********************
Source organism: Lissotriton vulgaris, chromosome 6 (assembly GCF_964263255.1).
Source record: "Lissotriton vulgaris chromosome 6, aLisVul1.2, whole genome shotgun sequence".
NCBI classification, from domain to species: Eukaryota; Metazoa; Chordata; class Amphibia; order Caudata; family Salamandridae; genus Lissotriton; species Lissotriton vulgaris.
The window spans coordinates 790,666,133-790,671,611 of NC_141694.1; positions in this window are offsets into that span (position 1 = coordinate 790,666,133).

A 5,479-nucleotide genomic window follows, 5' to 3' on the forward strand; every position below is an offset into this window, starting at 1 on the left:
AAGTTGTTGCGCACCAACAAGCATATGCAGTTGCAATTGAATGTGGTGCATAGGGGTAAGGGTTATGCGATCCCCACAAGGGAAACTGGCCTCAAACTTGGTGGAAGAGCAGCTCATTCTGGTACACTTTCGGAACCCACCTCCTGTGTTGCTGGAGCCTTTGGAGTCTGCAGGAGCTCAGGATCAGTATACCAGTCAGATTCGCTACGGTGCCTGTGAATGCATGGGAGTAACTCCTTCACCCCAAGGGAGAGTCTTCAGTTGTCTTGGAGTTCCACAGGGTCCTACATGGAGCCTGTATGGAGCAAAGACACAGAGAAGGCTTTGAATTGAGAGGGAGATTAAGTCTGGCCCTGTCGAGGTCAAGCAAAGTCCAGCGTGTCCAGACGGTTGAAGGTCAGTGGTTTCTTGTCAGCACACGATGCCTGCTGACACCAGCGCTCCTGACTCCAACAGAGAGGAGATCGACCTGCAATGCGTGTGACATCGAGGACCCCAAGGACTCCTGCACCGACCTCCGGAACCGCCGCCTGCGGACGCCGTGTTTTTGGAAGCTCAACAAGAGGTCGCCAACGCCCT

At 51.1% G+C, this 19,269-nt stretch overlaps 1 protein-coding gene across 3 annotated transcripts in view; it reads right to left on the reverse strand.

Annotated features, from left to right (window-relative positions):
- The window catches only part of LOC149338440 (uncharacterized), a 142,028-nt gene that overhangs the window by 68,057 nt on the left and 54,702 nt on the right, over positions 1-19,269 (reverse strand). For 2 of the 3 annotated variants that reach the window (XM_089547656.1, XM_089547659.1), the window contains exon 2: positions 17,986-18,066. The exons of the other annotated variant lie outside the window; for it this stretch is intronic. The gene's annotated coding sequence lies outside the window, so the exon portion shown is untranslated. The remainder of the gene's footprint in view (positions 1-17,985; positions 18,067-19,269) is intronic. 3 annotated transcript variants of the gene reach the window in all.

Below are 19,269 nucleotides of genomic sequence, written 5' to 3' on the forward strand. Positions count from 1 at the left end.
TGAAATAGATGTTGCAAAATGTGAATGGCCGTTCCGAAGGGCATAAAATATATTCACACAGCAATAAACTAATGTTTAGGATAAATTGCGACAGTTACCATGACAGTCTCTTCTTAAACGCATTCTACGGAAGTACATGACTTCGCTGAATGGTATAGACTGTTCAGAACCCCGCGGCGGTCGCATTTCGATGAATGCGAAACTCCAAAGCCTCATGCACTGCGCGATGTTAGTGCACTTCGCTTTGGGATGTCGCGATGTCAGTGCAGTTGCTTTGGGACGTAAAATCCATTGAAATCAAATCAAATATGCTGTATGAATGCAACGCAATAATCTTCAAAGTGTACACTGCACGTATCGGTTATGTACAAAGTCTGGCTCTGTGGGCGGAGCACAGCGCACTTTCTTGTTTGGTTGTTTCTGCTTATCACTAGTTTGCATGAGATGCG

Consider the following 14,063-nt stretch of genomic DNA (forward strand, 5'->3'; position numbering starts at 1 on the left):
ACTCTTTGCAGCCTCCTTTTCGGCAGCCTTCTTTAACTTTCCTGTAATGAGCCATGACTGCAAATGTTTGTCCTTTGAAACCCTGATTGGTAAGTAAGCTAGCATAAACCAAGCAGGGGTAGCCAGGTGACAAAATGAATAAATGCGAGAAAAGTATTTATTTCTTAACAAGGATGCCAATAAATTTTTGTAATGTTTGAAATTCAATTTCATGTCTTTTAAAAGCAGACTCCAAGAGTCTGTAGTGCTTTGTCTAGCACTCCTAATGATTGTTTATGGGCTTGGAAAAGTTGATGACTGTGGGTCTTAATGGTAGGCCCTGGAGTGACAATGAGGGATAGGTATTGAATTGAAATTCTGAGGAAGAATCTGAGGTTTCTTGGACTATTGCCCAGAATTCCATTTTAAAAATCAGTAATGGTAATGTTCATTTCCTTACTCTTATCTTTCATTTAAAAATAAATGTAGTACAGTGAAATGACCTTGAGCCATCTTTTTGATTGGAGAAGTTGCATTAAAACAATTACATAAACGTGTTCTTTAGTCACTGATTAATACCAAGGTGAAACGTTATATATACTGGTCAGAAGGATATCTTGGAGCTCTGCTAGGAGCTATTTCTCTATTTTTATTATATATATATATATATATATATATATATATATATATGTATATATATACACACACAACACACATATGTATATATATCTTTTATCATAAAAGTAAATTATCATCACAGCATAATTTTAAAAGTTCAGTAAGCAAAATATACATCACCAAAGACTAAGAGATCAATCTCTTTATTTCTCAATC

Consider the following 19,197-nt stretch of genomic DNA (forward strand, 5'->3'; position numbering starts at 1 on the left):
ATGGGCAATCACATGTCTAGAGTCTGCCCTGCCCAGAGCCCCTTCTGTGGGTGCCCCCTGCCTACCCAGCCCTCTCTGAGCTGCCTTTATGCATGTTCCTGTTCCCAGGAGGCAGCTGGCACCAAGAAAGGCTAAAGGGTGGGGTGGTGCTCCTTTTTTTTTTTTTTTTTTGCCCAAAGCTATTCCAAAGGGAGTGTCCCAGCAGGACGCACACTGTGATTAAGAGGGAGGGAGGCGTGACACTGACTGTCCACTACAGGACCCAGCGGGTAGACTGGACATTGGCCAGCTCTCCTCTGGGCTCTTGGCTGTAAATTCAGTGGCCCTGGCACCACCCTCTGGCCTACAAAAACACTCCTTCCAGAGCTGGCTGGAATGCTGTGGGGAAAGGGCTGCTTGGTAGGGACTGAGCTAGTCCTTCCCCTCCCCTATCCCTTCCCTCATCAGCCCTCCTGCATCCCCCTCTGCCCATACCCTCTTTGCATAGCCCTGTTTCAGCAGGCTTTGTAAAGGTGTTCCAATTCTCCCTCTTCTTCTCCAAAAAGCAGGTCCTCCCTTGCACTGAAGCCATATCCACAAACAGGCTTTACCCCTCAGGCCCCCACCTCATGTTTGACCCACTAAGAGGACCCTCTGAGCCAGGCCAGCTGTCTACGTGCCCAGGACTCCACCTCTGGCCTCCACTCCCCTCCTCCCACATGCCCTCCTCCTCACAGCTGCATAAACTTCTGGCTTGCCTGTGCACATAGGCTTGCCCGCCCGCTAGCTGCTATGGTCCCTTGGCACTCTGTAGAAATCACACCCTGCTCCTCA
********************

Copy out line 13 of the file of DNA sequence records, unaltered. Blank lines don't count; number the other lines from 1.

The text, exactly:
ACTCTTTGCAGCCTCCTTTTCGGCAGCCTTCTTTAACTTTCCTGTAATGAGCCATGACTGCAAATGTTTGTCCTTTGAAACCCTGATTGGTAAGTAAGCTAGCATAAACCAAGCAGGGGTAGCCAGGTGACAAAATGAATAAATGCGAGAAAAGTATTTATTTCTTAACAAGGATGCCAATAAATTTTTGTAATGTTTGAAATTCAATTTCATGTCTTTTAAAAGCAGACTCCAAGAGTCTGTAGTGCTTTGTCTAGCACTCCTAATGATTGTTTATGGGCTTGGAAAAGTTGATGACTGTGGGTCTTAATGGTAGGCCCTGGAGTGACAATGAGGGATAGGTATTGAATTGAAATTCTGAGGAAGAATCTGAGGTTTCTTGGACTATTGCCCAGAATTCCATTTTAAAAATCAGTAATGGTAATGTTCATTTCCTTACTCTTATCTTTCATTTAAAAATAAATGTAGTACAGTGAAATGACCTTGAGCCATCTTTTTGATTGGAGAAGTTGCATTAAAACAATTACATAAACGTGTTCTTTAGTCACTGATTAATACCAAGGTGAAACGTTATATATACTGGTCAGAAGGATATCTTGGAGCTCTGCTAGGAGCTATTTCTCTATTTTTATTATATATATATATATATATATATATATATATATATATGTATATATATACACACACAACACACATATGTATATATATCTTTTATCATAAAAGTAAATTATCATCACAGCATAATTTTAAAAGTTCAGTAAGCAAAATATACATCACCAAAGACTAAGAGATCAATCTCTTTATTTCTCAATC